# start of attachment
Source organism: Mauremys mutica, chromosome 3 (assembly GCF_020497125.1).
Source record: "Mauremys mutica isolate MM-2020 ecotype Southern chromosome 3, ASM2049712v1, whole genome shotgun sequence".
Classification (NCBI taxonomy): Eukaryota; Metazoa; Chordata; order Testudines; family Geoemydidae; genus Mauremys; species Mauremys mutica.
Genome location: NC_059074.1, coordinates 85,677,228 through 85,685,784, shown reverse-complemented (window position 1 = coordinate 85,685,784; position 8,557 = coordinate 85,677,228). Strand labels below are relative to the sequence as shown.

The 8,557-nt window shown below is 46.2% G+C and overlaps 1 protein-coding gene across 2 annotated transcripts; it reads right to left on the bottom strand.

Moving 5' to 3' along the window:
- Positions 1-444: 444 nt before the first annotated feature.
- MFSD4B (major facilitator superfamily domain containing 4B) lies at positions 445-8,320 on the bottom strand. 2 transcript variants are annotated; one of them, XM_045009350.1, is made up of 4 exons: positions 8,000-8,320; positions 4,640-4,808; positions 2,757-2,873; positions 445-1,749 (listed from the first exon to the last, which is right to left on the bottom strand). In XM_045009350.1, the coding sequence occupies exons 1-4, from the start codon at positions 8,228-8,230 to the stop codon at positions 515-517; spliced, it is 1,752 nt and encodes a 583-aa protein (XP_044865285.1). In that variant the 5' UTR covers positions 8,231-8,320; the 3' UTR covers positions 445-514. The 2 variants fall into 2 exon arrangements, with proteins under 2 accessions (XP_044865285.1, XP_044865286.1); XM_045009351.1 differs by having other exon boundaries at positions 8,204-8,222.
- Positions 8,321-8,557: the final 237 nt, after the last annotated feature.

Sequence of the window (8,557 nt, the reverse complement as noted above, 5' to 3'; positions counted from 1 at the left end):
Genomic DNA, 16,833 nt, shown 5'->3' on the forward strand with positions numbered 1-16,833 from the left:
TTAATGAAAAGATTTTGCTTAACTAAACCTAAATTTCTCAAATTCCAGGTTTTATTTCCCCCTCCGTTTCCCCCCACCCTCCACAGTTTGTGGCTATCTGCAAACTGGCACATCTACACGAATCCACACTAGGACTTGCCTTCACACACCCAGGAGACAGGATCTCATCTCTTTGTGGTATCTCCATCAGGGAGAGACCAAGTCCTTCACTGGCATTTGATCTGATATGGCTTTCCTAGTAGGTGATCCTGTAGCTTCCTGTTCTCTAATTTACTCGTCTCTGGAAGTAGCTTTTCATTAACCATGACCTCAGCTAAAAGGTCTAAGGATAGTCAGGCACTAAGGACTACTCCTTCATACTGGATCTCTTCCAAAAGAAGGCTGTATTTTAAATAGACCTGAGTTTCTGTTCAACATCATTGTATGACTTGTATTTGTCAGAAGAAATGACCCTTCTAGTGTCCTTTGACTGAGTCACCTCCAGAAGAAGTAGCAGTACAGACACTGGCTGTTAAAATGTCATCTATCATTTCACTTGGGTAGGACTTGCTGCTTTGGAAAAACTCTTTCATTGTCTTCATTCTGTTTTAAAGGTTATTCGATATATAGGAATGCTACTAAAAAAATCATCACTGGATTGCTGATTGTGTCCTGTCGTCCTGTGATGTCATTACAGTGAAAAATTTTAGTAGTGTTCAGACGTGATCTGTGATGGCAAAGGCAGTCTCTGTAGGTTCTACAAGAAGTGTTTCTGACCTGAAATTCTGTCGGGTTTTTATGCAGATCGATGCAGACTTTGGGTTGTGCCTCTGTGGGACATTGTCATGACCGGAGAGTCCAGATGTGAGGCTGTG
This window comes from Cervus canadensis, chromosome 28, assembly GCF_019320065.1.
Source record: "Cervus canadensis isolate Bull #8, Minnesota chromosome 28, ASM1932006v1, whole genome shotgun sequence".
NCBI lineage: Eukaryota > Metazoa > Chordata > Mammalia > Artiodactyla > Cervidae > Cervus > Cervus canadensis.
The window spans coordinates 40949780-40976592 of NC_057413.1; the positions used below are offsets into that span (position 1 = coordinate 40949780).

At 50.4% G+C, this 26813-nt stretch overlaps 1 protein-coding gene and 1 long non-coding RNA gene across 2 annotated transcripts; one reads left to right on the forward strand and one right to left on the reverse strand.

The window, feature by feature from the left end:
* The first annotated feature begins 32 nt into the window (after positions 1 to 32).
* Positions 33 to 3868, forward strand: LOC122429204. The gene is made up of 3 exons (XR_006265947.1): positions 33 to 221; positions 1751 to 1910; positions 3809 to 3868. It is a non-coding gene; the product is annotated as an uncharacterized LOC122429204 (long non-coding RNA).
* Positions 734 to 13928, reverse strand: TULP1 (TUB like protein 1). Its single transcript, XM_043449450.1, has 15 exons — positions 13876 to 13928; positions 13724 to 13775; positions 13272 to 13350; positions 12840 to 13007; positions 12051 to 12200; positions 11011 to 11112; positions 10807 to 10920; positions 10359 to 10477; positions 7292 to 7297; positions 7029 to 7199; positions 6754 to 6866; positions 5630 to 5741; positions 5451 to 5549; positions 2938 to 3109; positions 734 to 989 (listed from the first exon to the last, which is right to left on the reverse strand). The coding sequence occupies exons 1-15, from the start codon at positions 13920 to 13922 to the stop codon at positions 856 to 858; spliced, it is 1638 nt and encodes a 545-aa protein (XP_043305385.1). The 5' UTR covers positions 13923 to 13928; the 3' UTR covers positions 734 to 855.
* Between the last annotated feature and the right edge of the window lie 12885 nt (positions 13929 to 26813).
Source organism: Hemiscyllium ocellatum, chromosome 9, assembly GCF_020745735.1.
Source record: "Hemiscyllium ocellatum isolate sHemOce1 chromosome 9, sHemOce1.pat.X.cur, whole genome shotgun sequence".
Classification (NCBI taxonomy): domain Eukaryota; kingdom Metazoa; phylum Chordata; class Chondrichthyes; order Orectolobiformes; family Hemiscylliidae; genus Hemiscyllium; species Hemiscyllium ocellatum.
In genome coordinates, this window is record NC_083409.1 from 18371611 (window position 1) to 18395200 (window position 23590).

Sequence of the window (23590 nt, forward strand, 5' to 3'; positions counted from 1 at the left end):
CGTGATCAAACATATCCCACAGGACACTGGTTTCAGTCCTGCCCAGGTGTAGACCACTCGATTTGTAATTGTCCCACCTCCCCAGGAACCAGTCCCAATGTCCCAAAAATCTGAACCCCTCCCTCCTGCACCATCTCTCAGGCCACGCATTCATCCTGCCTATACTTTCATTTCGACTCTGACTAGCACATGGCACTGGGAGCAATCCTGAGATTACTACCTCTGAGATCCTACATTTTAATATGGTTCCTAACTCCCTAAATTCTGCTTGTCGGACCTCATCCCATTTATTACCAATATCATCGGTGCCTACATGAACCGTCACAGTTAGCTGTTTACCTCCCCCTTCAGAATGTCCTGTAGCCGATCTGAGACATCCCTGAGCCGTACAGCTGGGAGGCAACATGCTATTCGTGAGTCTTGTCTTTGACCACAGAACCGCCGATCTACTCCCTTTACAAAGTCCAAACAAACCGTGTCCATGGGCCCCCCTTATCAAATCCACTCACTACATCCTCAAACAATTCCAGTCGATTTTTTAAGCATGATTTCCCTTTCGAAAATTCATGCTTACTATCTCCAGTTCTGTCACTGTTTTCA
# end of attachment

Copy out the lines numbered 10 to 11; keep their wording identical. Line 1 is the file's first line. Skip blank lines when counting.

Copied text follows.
Sequence of the window (8,557 nt, the reverse complement as noted above, 5' to 3'; positions counted from 1 at the left end):
Genomic DNA, 16,833 nt, shown 5'->3' on the forward strand with positions numbered 1-16,833 from the left: